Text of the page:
Sanders is concerned. He said, “I am worried that we are moving toward an oligarchic form of society in which a handful of people are not satisfied with controlling most of the wealth. They want to control the government too.” The concentration of immense political power in the hands of a wealthy few is not new in American history.

Martin Luther King, Jr.

MLK Speech

Martin Luther King, Jr. also wanted to fight inequality. He said, “Why are there forty million poor people in America?” He added, “Since the system will not change the rules, we are going to have to change the system.” It would seem King’s concern was not limited to blacks. He said, “We need an economic bill of rights. This would guarantee a job to all people who want to work and are able to work. It would also guarantee an income for all who are not able to work. Some people are too young, some are too old, some are physically disabled, and yet in order to live, they need income.” He said America’s obsession with the Vietnam War overshadowed the nation’s numerous domestic problems. King added, “We need to put pressure on Congress to get things done. We will do this with first amendment activity. If Congress is unresponsive, we’ll have to escalate in order to keep the issue alive and before it. This action may take on disruptive dimensions, but not violent in the sense of destroying life or property: it will be militant non-violence.”

King said he was frank enough to admit that if the non-violent campaign he put forth did not generate some progress, people would likely engage in more violent activity, including possible guerrilla warfare in the streets of America. He said, “In any event, we will not have been the ones who will have failed. We will place the problems of the poor at the seat of government of the wealthiest nation in the history of mankind. If that power refuses to acknowledge its debt to the poor, it will have failed to live up to its promise to insure life, liberty and the pursuit of happiness to its citizens. If this society fails, I fear that we will learn very shortly that racism is a sickness unto death.”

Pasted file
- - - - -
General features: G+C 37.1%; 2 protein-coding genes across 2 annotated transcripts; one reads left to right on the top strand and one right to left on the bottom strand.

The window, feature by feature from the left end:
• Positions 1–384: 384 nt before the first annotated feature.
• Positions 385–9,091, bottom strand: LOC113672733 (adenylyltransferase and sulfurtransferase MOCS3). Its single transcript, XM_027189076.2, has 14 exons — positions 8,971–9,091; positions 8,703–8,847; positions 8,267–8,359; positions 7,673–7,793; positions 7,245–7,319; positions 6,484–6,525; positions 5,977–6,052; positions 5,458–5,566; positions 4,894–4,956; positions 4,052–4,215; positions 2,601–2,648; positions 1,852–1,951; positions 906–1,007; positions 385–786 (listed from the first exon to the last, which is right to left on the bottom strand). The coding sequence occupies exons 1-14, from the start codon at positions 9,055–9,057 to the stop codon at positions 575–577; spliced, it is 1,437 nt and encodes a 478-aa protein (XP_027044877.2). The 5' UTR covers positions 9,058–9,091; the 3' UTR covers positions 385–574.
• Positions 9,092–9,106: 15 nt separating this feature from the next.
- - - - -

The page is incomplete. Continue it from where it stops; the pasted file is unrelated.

King quoted Scripture, noting that the sins of the fathers will be visited upon the third and fourth generations. He said, “Nothing could be more applicable to our situation. America is reaping the harvest of hate and shame planted through generations of educational denial, political disenfranchisement and economic exploitation of its black population… We have, through massive non-violent action, an opportunity to avoid a national disaster and create a new spirit of class and racial harmony. We can write another luminous moral chapter in American history. All of us are on trial in this troubled hour, but time still permits us to meet the future with a clear conscience.”

Progressive Principles

The period of U.S. history from the 1890s to the 1920s is usually referred to as the Progressive Era, which was a period of intense social and political reform aimed at making progress toward a better society. Progressive Era reformers sought to harness the power of the federal government to eliminate unethical and unfair business practices, reduce corruption, and counteract the negative social effects of industrialization. During the Progressive Era, protections for workers and consumers were strengthened, and women finally achieved the right to vote.

The worldview of Progressive reformers was based on certain key assumptions. The first was that human nature could be improved through the enlightened application of regulations, incentives, and punishments. The second key assumption was that the power of the federal government could be harnessed to improve the individual and transform society. These two assumptions were not shared by political conservatives, who tended to believe that human nature was unchanging, and that the federal government should remain limited in size and scope. Interestingly, this mirrors the fight we’re seeing today progressives/liberals and conservatives, especially during the mid-term elections.

Today’s Progressive Agenda

What many of us now consider dangerous and stupid ideas of the past, progressives see as useful in the present. Even liberal historians usually label as disastrous two major decisions made by Franklin D. Roosevelt: the forced internment of Japanese-American citizens following Japan’s attack on U.S. Naval Forces at Pearl Harbor; and the Judicial Procedures Reform Bill of 1937—better known as FDR’s “court-packing scheme.” In the latter, FDR wanted desperately to put shackles on the U.S. Supreme Court in order to stave off its interference in FDR’s implementation of the New Deal. He was bothered by the thought of “waiting around” until a justice or two died or retired, so he dreamed up the idea of a new (additional) justice for every sitting judge who had reached the age of 70 years, 6 months, and had not yet retired. In theory, he could pack the court by bringing the total number of justices to fifteen.